They live on, decades later They are museums in themselves, keeping stories from an era all but forgotten. The two trees, dark and calloused and textured with age, stand on a spit of land off a gravel road in Kagumo village, about 15 kilometres south of Othaya town in Nyeri County.
They stand side by side, their branches leaning in as if sharing a dark secret, which they might well be.
The pair, a mururi and a mukurwe, two of the most enduring indigenous trees endemic to Central Kenya, is perhaps the most present reminder of one of the most haunting and dark chapters of colonial Kenya – the years immediately after the declaration of the Emergency by the British colonial government in 1952.
The Mau Mau uprising had caught fire across the land, and to stem its rise, the British forced entire communities from their homes and herded them into enclosures, which came to be known individually as gichagi.
They forced the locals to dig a 6ft deep, 10ft wide moat-like trench around the settlement. The trench was rigged with spikes, effectively nipping the lifeline to food and other supplies for the insurgents.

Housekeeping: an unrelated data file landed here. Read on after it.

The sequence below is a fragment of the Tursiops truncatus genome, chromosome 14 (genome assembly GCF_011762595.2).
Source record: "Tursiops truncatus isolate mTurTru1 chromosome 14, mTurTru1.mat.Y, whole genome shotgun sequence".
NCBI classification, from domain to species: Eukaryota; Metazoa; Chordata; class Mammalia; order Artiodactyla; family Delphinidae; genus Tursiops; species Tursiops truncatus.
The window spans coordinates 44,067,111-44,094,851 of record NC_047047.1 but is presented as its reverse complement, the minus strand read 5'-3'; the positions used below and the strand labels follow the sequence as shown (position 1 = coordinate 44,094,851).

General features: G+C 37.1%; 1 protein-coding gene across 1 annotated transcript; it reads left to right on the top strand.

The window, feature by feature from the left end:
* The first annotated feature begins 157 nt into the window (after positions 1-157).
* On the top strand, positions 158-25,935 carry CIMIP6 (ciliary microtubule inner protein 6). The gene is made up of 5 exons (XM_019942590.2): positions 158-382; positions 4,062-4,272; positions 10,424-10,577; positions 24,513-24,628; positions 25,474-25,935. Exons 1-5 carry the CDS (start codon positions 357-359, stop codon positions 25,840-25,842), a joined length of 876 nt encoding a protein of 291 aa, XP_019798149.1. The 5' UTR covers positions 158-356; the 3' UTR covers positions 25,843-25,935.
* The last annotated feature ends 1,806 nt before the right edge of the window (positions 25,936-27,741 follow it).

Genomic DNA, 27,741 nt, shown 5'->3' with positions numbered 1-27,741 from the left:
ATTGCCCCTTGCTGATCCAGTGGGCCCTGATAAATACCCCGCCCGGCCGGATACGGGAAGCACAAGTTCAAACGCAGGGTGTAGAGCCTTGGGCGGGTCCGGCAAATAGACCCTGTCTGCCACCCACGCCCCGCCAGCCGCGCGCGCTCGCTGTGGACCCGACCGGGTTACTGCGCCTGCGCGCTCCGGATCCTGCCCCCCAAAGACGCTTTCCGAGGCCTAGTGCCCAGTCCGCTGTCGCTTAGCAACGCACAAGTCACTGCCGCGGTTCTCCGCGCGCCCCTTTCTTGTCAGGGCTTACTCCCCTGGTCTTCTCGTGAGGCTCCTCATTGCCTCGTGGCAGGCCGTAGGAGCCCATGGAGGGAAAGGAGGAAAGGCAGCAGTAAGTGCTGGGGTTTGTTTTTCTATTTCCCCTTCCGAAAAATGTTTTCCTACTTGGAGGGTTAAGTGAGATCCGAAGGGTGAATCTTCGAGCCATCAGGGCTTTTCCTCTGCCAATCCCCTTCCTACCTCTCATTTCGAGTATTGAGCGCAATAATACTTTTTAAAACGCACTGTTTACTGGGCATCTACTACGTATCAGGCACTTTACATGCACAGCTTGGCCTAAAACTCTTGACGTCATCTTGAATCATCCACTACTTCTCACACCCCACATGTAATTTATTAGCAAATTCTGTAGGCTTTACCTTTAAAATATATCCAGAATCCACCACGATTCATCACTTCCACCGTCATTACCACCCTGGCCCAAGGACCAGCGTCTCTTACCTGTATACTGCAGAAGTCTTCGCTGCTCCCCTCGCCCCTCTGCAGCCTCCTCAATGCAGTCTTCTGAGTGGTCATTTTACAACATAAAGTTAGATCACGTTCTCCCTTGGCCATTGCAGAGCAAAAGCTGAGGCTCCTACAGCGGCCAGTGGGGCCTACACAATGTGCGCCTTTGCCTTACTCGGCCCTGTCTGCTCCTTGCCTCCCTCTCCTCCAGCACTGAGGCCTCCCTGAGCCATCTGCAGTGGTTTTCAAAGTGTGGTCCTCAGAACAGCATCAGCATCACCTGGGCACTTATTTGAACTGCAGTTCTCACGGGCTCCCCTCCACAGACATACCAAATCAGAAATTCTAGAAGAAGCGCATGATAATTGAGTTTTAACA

Then, in 1954, the colonialists cobbled a tree-house like watchtower between the two trees, in which sat a hawk-eyed guard looking out over the rolling land, ready to sound the alarm for any suspicious movement. The observatory, was manned in shifts round the clock.
HISTORY HIDING IN PLAIN SIGHT
Unless you are familiar with the history of the freedom struggle, history, specifically the drama that played out on this piece of land, these two trees mean nothing to you.
While on a tour of the National Museums of Kenya, Nyeri branch, I was astonished to find out that while no gate charge is collected, the visitors’ log was spotty, the gallery hall with its prized trove empty.
And in the case of the trees that held the beacon, the story is much bleaker: there is nothing documenting the drama that played out here; most of the people who lived through that dark period are either long dead, while the living are hardly ever consulted. In the developed countries, such trees would be listed as landmarks, with accompanying historical notes.
Curiously, the trees stand adjacent to Kagumo Secondary School, a mixed day school. Recently, I decided to engage some of the students.
The questions: give me the native names these two trees and are you aware of events that occurred here? Only one of the 10 students I polled could name the mukurwe.
“A watchtower, up those trees?” came the wide-eyed response from one of them. “I didn’t know that.”
KEEPER OF THE MEMORY
I wouldn’t have fared any better than the students, were it not for a retired teacher and voracious reader named Wanjohi Wahome. Mr Wahome was a teenager when his family, along with others, was forced into a camp. He vividly remembe